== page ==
Most certainly wasn't raised in a sterile environment, I was pretty much brought up in a field as both parents worked on the fruit and veg farms. A big extended family and we all played in the soil, puddles etc. Also had livestock, cats, dogs, poultry etc. Was never a fussy eater and we ate a wide range of foods and still do. Milk was free at school and used to have milk from the bulk tank fairly often but not always.
I can't think of any reason for me to become allergic to sesame in my 30's with no allergy to it prior to that and no other allergies, not even hay fever.
 

2wheels

Member
Location
aberdeenshire
I’ve seen a lot grown in Tanzania all dry land and hand planted and harvested. From what i read about food allergies it seems to be because children are brought up in very sterile environments these days. Tolerances to food can change i was in China years ago and people didn’t eat milk or cheese because apparently they were lactose intolerant but now dairy is big business. I can’t drink milk it makes me sick but that’s down to free school milk we were forced to drink.
you weren't forced to drink the milk were you? when i was in secondary school a lot of pupils didn't drink the free milk which came in 1/3pt bottles. however another gannet and myself usually mopped up the surplus. i think my record was 9 bottles in about 10 minutes. yes it stayed down. :D
 

Farmer Roy

Member
Arable Farmer
We had a school milk scheme ( NSW Australia ) when I was a kid in primary school ( 5 - 11 ) in the 70’s. The milk would be delivered in crates in glass bottles, then left outside in the sun till we were forced to drink it for recess . . .
In Australia
During summer
It made me physically ill & vomit, to the extent that my mum sent a note to school asking them not to force me to drink it.
I never drank milk again until my mid 20’s ( when I was working in a dairy in the UK, funnily enough ) . . .
I wonder how many other kids it put off milk for years or for life ?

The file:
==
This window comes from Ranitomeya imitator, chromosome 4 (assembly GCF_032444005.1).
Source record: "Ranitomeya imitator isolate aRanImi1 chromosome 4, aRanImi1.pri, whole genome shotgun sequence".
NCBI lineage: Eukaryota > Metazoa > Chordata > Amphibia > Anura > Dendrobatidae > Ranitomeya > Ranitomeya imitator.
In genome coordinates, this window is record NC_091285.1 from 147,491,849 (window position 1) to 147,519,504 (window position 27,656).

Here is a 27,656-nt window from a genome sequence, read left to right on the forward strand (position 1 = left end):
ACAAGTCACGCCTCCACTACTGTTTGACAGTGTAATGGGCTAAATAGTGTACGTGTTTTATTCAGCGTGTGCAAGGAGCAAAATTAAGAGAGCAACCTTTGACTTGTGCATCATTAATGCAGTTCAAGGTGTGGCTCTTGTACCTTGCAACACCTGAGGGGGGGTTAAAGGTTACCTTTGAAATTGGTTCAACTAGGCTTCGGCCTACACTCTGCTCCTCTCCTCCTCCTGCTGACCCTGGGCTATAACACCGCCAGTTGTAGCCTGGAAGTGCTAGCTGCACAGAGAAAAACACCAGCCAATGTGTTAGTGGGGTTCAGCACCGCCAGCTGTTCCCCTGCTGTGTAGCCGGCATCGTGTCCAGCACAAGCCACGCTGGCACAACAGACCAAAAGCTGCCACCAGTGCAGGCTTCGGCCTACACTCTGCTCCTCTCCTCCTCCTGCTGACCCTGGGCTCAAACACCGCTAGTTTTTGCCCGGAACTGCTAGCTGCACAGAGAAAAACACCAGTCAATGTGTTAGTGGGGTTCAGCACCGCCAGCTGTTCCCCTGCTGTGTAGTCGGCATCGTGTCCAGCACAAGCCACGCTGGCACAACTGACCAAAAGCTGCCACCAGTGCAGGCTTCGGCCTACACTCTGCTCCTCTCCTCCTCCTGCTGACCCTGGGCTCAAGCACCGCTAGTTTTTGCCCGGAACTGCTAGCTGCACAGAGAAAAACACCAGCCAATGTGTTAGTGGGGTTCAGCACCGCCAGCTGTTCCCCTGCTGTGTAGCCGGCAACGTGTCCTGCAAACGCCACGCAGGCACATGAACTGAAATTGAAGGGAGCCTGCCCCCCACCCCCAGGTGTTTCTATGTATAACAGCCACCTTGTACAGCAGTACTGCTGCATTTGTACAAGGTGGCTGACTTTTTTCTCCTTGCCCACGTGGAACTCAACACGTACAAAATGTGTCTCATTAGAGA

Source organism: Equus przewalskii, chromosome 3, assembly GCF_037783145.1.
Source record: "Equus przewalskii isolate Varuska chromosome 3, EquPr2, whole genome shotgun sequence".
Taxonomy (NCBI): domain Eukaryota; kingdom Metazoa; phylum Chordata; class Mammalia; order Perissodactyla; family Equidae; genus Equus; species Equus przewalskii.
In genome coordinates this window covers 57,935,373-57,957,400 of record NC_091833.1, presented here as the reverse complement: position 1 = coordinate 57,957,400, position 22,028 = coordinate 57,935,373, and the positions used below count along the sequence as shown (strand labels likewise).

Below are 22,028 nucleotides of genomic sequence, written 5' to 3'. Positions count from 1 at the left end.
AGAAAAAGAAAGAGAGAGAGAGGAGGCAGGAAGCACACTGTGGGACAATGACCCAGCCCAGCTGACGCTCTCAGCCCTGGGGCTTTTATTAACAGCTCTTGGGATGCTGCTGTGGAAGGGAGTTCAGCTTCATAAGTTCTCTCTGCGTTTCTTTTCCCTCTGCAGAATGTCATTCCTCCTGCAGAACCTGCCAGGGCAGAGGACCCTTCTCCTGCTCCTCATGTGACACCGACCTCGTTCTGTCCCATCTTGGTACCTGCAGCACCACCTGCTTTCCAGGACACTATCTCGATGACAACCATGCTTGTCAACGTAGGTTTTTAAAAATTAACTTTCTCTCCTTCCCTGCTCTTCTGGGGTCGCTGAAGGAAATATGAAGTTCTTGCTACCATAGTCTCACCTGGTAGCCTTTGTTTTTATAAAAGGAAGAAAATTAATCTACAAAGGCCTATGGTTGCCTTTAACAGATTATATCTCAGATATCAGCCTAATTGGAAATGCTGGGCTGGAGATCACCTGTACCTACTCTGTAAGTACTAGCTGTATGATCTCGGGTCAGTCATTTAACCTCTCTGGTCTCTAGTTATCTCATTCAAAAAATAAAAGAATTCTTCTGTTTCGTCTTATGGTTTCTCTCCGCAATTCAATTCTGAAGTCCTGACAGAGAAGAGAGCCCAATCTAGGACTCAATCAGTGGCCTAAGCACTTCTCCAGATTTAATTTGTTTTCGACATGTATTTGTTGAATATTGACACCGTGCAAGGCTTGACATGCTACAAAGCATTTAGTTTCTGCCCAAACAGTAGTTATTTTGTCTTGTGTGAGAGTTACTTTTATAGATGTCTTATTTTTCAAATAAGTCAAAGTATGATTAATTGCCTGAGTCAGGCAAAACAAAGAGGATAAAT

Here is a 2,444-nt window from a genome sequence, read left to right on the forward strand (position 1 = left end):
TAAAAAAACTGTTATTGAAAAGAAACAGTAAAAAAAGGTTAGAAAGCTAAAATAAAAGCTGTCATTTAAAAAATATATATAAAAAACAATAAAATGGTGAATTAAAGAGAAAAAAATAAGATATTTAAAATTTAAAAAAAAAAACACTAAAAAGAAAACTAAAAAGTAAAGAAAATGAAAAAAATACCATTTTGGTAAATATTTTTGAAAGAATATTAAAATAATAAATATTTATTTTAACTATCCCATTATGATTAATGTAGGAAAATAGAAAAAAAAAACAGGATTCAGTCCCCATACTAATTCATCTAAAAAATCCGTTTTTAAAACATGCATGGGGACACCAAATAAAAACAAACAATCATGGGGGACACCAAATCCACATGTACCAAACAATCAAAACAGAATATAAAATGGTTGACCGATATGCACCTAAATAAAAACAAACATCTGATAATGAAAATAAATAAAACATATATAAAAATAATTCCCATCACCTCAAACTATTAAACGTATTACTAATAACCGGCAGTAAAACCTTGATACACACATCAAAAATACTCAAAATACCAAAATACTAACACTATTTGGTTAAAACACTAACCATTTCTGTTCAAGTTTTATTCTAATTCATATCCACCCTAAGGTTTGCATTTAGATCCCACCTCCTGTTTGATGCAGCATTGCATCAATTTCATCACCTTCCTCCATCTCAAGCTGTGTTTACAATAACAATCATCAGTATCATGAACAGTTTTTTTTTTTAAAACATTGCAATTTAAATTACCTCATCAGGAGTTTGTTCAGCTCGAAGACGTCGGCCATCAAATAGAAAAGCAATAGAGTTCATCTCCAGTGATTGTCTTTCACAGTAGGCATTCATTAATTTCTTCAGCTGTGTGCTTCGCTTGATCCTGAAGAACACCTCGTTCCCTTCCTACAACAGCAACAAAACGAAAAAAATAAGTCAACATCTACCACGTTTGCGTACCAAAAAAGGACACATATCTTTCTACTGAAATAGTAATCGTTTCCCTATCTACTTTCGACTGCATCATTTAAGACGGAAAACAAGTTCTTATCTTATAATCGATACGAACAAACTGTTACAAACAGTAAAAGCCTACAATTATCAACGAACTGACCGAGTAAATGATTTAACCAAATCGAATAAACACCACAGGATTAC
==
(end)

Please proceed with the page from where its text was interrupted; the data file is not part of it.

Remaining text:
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Lowland1

Member
Mixed Farmer
The increase of food intolerances may well be due to how kids are raised these days, or the environment they are raised in but that doesn't explain my allergy.
Most certainly wasn't raised in a sterile environment, I was pretty much brought up in a field as both parents worked on the fruit and veg farms. A big extended family and we all played in the soil, puddles etc. Also had livestock, cats, dogs, poultry etc. Was never a fussy eater and we ate a wide range of foods and still do. Milk was free at school and used to have milk from the bulk tank fairly often but not always.
I can't think of any reason for me to become allergic to sesame in my 30's with no allergy to it prior to that and no other allergies, not even hay fever.
Peoples metabolism change with age i’d say but that’s just a guess.
you weren't forced to drink the milk were you? when i was in secondary school a lot of pupils didn't drink the free milk which came in 1/3pt bottles. however another gannet and myself usually mopped up the surplus. i think my record was 9 bottles in about 10 minutes. yes it stayed down. :D
Yes we were. It’s really put me off it for life as a drink. We used to have dairy cows and i like it in my tea etc but the thought of drinking it makes me shudder. Obviously i need counselling.
 

Barleymow

Member
Mixed Farmer
Location
Ipswich
We had a school milk scheme ( NSW Australia ) when I was a kid in primary school ( 5 - 11 ) in the 70’s. The milk would be delivered in crates in glass bottles, then left outside in the sun till we were forced to drink it for recess . . .
In Australia
During summer
It made me physically ill & vomit, to the extent that my mum sent a note to school asking them not to force me to drink it.
I never drank milk again until my mid 20’s ( when I was working in a dairy in the UK, funnily enough ) . . .
I wonder how many other kids it put off milk for years or for life ?
We used to race to get ready at the end of school,to be allowed to drink the milk left from the morning, it certainly wasn't cold
 

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HSENI names new farm safety champions

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Written by William Kellett from Agriland

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The Health and Safety Executive for Northern Ireland (HSENI) alongside the Farm Safety Partnership (FSP), has named new farm safety champions and commended the outstanding work on farm safety that has been carried out in the farming community in the last 20 years.

Two of these champions are Malcom Downey, retired principal inspector for the Agri/Food team in HSENI and Harry Sinclair, current chair of the Farm Safety Partnership and former president of the Ulster Farmers’ Union (UFU).

Improving farm safety is the key aim of HSENI’s and the FSP’s work and...